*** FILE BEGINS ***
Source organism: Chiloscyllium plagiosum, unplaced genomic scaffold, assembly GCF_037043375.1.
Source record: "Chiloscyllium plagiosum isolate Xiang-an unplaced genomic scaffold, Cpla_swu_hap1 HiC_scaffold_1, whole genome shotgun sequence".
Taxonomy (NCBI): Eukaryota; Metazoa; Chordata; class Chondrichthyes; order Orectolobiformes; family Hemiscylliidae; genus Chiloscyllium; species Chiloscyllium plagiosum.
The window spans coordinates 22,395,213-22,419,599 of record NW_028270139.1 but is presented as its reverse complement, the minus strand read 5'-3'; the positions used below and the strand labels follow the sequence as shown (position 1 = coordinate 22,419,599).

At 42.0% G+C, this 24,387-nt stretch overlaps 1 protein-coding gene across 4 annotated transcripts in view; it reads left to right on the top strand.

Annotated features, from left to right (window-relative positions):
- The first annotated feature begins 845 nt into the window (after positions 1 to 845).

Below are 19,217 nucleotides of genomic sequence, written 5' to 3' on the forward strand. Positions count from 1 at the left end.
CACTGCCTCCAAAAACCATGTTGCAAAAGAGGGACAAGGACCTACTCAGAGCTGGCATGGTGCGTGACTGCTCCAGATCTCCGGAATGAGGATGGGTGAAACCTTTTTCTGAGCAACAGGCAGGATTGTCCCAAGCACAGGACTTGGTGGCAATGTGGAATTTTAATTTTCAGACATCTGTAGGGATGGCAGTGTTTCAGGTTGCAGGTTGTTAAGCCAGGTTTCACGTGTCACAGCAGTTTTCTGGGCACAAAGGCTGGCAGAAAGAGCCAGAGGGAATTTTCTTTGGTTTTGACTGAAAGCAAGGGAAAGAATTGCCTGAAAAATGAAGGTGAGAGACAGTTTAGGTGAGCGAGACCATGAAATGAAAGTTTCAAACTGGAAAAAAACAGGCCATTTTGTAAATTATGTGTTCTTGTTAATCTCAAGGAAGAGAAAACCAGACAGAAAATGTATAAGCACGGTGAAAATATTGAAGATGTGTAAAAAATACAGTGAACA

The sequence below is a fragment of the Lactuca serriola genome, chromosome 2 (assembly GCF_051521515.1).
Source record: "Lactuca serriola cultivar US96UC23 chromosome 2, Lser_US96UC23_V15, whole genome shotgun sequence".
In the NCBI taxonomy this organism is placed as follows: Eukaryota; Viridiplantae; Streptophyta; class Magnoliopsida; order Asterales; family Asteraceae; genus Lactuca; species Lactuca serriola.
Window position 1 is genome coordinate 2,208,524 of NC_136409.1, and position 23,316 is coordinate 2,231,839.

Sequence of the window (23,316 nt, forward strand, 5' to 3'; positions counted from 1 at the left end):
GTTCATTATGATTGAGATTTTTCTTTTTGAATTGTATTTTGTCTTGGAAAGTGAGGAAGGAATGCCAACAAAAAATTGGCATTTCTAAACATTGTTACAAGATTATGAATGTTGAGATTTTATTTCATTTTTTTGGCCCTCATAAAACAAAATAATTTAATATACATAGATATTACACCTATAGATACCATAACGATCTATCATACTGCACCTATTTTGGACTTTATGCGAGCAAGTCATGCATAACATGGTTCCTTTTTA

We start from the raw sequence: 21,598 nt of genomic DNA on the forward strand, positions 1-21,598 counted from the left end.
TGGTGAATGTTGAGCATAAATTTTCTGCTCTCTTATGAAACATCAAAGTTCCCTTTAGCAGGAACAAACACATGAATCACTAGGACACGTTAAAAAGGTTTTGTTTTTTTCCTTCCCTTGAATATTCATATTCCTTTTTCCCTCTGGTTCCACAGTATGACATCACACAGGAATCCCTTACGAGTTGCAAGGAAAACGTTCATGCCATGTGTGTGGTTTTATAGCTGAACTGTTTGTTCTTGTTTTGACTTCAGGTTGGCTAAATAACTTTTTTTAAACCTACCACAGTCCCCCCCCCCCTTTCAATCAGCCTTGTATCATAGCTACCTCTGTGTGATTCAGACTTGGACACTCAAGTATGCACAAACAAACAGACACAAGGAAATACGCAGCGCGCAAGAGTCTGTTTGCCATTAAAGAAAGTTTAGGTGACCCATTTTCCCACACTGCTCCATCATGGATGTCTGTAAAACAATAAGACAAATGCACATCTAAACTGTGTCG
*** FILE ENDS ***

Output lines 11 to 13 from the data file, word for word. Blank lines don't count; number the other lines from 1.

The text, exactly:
Source record: "Lactuca serriola cultivar US96UC23 chromosome 2, Lser_US96UC23_V15, whole genome shotgun sequence".
In the NCBI taxonomy this organism is placed as follows: Eukaryota; Viridiplantae; Streptophyta; class Magnoliopsida; order Asterales; family Asteraceae; genus Lactuca; species Lactuca serriola.
Window position 1 is genome coordinate 2,208,524 of NC_136409.1, and position 23,316 is coordinate 2,231,839.